The idea of ‘stealing a wall’ from the Italian Pavilion at the Venice Biennale was something that became part of long discussions. If a proper wall could not be taken away since the buildings are under the aegis and protections of the Italian Ministry of Culture and are object of strict legal protections, nevertheless — the conclusion of lengthy conversations was — that I could take away an internal wall, since those are temporary, discarded every other year when deemed unusable and of no value.
So it was that the conceptual journey of a Stolen Wall from the Venice Biennale started. For me it was something exciting since it spoke of appropriation, decentralization, and freedom of expression. I guess I should have made more of a brouhaha about it all, but I was very concentrated on the process of art making and curating that I couldn’t be particularly bother to engage with spin and marketing. I had a wall and that was all that mattered and that made me contented. I just needed to place it somewhere.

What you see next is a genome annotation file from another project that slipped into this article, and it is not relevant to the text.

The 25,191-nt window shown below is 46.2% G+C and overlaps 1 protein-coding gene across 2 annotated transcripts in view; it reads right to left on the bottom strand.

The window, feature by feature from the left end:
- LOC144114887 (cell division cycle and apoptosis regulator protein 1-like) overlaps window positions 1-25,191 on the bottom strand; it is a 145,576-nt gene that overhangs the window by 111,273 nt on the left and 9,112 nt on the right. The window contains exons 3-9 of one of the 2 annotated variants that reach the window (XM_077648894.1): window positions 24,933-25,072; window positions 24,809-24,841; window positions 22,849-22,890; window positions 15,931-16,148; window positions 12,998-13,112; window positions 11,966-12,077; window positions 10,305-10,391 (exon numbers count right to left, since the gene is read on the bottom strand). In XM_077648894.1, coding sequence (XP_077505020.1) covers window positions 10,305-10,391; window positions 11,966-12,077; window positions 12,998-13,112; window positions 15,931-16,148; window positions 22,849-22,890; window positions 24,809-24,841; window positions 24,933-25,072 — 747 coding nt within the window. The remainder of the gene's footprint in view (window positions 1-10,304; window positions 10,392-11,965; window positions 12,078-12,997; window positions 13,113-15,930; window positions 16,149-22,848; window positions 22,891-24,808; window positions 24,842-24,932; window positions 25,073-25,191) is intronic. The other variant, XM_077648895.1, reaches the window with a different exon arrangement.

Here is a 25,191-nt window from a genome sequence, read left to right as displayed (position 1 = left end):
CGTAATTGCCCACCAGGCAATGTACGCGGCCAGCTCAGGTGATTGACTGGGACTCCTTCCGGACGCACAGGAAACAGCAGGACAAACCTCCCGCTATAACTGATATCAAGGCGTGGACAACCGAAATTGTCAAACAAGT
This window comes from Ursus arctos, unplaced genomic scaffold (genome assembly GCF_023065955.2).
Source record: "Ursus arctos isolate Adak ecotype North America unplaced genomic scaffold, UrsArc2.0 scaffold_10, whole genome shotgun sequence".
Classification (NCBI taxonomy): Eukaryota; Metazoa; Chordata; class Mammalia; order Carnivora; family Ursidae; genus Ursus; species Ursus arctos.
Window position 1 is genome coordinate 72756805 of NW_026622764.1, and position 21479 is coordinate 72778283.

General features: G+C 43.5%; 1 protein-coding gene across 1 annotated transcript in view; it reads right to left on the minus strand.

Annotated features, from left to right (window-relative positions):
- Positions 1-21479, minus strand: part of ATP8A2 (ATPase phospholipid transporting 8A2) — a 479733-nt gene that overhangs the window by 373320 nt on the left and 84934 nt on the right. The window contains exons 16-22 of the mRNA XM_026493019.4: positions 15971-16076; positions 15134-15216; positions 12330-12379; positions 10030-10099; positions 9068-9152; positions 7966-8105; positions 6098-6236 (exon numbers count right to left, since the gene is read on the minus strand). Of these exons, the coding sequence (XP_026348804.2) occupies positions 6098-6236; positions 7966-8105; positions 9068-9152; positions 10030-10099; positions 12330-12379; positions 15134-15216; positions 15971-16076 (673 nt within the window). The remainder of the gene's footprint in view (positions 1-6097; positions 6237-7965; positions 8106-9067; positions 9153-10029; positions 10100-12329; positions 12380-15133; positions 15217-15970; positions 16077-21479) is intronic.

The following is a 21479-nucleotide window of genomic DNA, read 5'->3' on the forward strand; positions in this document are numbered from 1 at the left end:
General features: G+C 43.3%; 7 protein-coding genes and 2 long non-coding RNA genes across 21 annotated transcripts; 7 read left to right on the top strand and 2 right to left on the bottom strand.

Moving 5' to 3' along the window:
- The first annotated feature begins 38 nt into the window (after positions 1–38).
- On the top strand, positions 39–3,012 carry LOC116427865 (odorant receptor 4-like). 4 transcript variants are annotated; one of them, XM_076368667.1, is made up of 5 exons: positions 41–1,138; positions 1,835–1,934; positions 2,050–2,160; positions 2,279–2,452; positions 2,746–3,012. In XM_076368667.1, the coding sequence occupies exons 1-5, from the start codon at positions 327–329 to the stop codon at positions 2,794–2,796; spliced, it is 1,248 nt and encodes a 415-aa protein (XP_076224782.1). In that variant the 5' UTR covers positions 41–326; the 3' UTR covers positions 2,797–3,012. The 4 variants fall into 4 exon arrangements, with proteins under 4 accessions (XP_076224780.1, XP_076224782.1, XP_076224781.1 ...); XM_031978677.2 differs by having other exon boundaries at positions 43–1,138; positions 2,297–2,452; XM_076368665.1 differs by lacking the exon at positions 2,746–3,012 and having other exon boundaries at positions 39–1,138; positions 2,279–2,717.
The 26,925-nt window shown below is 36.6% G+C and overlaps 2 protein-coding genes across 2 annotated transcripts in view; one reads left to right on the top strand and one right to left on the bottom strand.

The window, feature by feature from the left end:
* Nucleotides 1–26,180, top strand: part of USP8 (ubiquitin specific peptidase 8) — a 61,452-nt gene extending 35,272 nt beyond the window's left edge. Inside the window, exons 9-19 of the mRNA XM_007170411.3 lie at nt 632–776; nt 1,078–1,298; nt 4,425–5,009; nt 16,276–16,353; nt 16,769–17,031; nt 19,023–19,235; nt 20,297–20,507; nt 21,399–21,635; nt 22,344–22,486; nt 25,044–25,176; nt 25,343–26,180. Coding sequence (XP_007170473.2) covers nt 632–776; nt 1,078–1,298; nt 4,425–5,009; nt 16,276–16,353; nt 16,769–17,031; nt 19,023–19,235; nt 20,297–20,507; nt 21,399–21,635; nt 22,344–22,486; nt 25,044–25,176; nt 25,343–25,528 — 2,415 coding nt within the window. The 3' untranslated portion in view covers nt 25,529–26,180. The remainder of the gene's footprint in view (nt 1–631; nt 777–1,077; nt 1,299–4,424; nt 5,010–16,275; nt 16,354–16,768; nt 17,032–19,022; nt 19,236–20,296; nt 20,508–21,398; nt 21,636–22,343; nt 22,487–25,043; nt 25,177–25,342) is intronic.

Before placing it somewhere, it was important, for me to understand what it meant from an artistic and curatorial perspective to declare that I had stolen a wall and that the curator had allowed me to steal a wall. The immediate thoughts were on the necessity of opening up the process of stealing a wall to others, since to steal for me it also means to share. I always agreed with the idea of subtracting something to those who have more of it, but only if the redistribution of wealth would allow for larger participation. The fact that the pandemic was ravaging convinced me that the issue of collective participation could be delayed at a later stage and that my personal engagement with the wall, both aesthetically and curatorially, had to take precedence if I really wanted to realize and complete a project that required ten different stages and a rather large amount of works of art.
Where Do You Place a Wall?